Defying age in the sprinting lane

50-year-old Merlene Ottey is in no mood to discard her running shoes

Defying age in the sprinting lane

Merlene Ottey, Jamaican-born Slovenian sprinter, has not lost one ounce of her love for the sport even after spending 30 years at the top level. AFP

The graceful, Jamaican-born 50-year-old, who has been sprinting for adopted country Slovenia since 2002, took bronze in the 200 metres at the 1980 Moscow Games; three decades and 33 more major medals later she took part in the 4x100M relay at the European championships in Barcelona.

Ottey could not produce a vintage performance as Slovenia failed to progress into the final round, ending 14th overall.

"I think as long as I can run I will run," Ottey, clad in blue jeans, a white shirt and sparkly sandals, told Reuters in the lobby of her hotel in the Catalan capital. "There are masters competitions going on so it's not like I'm the oldest person out there," she added. "The problem is that competing with people of my age doesn't do me any good at the moment as I am a few metres faster than them, so what can I do?” Ottey's haul of nine Olympic medals is more than any other woman's in track and field, although she never won gold, missing out on the 100 metres title in Atlanta in 1996 to American Gail Devers by 0.005 seconds.

Known as "the Queen of the Track", she became the oldest athlete to compete at a European championships.

"It's good that at my age I can still make a relay team," she said. "And I know I'm not the slowest out there so that gives me some pleasure.”

Although the team failed to qualify for the final, the remarkably youthful-looking Ottey was excited to have made history and even refused to rule out an appearance at the 2012 Olympic Games in London.

"Yeah, it's a great feeling," she said. "I find it a challenge and it's a joy competing against people younger than me.  I guess it's my genes. I try to push myself to the limit. This is how I get my adrenalin."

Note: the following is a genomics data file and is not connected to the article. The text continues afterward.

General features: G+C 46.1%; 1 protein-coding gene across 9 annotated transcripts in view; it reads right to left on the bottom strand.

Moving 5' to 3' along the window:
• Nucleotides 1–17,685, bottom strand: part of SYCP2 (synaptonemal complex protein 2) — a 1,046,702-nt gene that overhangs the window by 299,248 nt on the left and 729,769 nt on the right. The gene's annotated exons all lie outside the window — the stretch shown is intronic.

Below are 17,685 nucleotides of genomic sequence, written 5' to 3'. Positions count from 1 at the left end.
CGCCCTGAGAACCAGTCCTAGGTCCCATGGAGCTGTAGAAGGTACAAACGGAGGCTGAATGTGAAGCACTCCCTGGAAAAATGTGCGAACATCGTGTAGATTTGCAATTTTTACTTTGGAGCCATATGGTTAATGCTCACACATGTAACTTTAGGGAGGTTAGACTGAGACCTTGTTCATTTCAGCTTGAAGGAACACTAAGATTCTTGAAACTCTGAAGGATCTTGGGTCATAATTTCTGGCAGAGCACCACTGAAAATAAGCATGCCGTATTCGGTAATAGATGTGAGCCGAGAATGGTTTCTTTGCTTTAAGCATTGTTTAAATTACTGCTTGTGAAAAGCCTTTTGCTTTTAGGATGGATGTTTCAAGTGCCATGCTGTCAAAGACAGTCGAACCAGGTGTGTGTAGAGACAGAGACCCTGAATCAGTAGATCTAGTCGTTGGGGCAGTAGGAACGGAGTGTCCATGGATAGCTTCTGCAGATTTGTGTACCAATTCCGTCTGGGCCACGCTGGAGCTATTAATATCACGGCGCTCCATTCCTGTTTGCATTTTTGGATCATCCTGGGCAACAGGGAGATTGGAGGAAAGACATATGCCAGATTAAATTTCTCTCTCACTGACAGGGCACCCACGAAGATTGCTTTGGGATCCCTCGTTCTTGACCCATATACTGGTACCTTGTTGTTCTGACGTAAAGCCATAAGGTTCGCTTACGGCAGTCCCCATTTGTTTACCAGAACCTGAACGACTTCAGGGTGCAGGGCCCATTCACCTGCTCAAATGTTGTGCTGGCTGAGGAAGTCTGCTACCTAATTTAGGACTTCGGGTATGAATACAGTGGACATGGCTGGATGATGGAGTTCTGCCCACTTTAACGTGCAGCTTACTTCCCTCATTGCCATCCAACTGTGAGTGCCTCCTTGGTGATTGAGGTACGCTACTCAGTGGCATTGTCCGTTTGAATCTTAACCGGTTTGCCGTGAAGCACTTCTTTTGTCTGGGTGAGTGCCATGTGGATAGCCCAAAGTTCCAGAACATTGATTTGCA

"I don't see the end at the moment," she said. "My goal now is to try to qualify for the world championships. As for the Olympics, ask me after the worlds.”
Jamaica has produced an outstanding crop of sprinters in recent years, with triple Olympic champion Usain Bolt sweeping all before him in the men's events and Shelly-Ann Fraser (100), Veronica Campbell-Brown (200) and Melanie Walker (400 hurdles) also taking Olympic gold in Beijing two years ago.

Ottey, whose relationship with Jamaica soured after she was told to make way for younger talent, said the country's sports infrastructure was much more developed now. "I think it's excellent because when I was running it was just me alone," she said. "Now we are proving that we can produce more than one and dominate. The country is behind them and there's a lot more money in sports. They are getting the money and the support and people can afford to focus on the sport in school and train and they get the results. It looks good for the future because the younger athletes are more motivated." Ottey, who ran 11.67 seconds this month compared with a personal best of 10.74 set in Milan in 1996, was disappointed that Slovenia did not do well at the meet. "I knew right away that we didn't qualify so I was disappointed," she said.

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